Monday, September 20, 2010

Another Thought on the Ashlars

It has been awhile since I have posted and I have been feeling a bit guilty of late about that. I started graduated school a few weeks ago and I must be honest, my cable tow has never felt shorter. On the upside, in thinking about my studies I have been considering some of its connections to the Craft. The connections are more personally impacting to me, but I think that there may be some light from which other Brothers may benefit.

It has been 20 years since I completed my undergraduate studies and I have decided that it was time (mostly because I am not getting any younger) to return and attain my Master's Degree. The process was a bit intimidating as I had to undergo some inspection before they would permit me to continue. You see, I am a student of the University of Pittsburgh's Social Work program and the process to become a part of it required some work. I am glad to say that I was found to be "true work" and was accepted.

The process and subsequently some of my studies that followed have had me reflecting on the subject of the ashlars again. So, I went back and did some reading on their symbolism. The Masonic Dictionary had this to say:

"...[T]he general purpose of the symbolism has been the same throughout - a reminder to the Candidate that he is to think of himself as if he were a building stone and that he will be expected to polish himself in manners and character in order to find a place in the finished Work of Masonry."

This is a pretty standard definition. As I read a little further down, I found this statement:

"The Ashlar is the freestone as it comes from the quarry. The Rough Ashlar is the stone in its rude and natural state and is emblamatic of man in his natural state - ignorant, uncultivated and vicious. But when education has exerted it's wholesome influence in expanding his intellect, restraining his passions and purifying his life, he then is represented by the Perfect Ashlar which, under the skillful hands of workman, has been smoothed and squared and fitted for its place in the building."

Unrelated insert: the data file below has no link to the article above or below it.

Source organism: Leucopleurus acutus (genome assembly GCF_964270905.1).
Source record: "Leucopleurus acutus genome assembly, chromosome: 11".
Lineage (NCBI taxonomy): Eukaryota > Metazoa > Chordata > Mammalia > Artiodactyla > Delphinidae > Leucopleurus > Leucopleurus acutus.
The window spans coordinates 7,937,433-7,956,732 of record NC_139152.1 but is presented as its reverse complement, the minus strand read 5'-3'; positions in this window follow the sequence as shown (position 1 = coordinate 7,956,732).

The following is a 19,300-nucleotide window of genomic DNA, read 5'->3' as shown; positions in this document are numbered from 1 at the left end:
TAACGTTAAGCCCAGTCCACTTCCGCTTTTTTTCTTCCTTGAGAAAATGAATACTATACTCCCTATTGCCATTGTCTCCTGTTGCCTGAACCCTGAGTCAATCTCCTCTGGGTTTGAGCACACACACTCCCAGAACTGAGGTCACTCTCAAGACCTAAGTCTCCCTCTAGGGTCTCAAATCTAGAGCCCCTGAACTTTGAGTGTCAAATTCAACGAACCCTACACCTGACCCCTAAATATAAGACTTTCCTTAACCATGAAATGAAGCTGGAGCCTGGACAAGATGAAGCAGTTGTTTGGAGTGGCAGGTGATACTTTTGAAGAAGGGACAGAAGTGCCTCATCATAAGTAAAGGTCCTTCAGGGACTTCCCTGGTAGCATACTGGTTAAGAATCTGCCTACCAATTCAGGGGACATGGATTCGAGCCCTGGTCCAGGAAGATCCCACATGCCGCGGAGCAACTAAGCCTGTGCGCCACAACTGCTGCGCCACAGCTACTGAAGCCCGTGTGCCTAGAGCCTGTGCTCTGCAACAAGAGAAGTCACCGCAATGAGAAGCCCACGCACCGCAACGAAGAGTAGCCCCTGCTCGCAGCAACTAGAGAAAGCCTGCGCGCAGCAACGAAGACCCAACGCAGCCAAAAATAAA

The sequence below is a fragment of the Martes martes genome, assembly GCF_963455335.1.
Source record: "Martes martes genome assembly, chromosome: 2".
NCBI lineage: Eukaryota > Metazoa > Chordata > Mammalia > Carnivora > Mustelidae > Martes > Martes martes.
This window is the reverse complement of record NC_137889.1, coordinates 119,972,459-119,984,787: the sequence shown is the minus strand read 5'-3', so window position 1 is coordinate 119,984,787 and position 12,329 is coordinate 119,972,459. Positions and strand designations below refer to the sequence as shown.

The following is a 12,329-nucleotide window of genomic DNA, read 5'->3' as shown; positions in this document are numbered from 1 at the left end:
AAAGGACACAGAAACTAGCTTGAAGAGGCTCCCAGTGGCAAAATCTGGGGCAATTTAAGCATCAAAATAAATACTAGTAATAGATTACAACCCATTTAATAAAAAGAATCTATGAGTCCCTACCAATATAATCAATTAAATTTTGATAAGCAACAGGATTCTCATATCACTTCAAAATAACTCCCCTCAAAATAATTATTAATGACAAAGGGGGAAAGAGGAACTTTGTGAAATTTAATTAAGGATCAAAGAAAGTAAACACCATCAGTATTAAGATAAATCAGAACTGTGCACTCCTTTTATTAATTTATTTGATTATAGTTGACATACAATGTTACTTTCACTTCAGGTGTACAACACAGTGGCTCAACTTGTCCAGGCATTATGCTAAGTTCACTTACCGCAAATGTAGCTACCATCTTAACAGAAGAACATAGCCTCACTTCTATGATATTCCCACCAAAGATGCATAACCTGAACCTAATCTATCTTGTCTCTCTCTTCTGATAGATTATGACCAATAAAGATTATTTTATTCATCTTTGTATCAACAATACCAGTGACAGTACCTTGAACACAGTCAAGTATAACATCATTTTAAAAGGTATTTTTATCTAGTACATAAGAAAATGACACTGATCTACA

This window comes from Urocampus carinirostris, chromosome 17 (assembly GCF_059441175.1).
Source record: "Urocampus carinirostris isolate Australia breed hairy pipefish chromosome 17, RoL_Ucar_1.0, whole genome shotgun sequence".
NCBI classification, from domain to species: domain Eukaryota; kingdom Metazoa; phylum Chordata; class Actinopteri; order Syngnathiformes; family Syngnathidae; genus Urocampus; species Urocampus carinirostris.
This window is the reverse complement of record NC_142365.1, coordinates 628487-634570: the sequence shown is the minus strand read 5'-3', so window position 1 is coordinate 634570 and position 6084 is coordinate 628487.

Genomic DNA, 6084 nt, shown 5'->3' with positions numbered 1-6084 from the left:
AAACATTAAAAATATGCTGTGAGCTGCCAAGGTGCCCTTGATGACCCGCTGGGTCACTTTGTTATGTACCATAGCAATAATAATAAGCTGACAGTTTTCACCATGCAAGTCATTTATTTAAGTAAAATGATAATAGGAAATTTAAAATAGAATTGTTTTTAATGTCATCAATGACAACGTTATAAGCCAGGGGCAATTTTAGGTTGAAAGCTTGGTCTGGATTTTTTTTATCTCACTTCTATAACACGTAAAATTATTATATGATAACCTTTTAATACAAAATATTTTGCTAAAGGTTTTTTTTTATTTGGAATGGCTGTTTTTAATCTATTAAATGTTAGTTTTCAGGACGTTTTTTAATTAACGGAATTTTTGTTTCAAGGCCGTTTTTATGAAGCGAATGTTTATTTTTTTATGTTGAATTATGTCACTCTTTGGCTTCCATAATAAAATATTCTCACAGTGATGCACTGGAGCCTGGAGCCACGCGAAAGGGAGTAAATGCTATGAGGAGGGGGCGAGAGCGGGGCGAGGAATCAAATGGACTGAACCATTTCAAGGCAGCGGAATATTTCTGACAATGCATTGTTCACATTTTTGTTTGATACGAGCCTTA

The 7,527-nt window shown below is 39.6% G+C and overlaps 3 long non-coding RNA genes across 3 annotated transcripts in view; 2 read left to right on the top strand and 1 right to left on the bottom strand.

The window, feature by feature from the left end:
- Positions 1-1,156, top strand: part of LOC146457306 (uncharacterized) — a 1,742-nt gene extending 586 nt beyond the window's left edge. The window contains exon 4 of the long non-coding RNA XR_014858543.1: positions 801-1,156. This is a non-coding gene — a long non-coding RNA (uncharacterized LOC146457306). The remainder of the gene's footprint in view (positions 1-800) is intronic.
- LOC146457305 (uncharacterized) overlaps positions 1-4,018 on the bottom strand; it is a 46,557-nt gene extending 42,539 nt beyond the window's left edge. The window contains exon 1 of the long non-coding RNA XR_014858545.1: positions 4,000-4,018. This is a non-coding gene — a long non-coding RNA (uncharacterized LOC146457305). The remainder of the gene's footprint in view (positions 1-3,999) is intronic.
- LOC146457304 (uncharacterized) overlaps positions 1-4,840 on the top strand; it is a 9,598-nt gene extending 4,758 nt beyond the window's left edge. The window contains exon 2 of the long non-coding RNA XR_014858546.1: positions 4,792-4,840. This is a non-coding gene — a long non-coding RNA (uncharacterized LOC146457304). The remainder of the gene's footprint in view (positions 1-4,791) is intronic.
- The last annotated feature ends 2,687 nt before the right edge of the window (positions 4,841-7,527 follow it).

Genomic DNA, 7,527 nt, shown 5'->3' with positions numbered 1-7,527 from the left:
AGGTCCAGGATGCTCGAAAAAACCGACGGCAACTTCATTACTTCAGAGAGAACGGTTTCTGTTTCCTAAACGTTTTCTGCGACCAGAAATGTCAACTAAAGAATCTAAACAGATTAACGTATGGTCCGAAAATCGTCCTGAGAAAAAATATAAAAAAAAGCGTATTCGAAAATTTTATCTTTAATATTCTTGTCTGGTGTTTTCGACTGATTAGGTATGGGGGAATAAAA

Now, while I found that passage to be quite fitting (especially in the subject of education), it also made me think about things a little further.

We have been taught that the ashlar is symbolic of a man in Masonry. The man is the stone - to be worked on and perfected by the proper application of the working tools. I have always thought that there is one ashlar (me) and that I was working to have it placed into the "building" (the Lodge/the Craft). But I have begun to wonder about our personal "building". Perhaps there is not one ashlar, but many - each with its own purpose and its own stage of readiness. Perhaps the quarry is our own soul and personality and that we select the proper stones to become ashlars in our own spiritual temple. Each of these stones whether they be education, happiness, anger control, becoming more spiritual or whatever else it is that we choose to include, are particular to each individual and each are necessary to the building of our own particular edifaces.

So, my Brothers, I am off again to continue work on this rough ashlar. I would like to leave you with this thought:

“A designer knows he has achieved perfection not when there is nothing left to add, but when there is nothing left to take away.” - Antoine de Saint-Exupery

No comments:

Post a Comment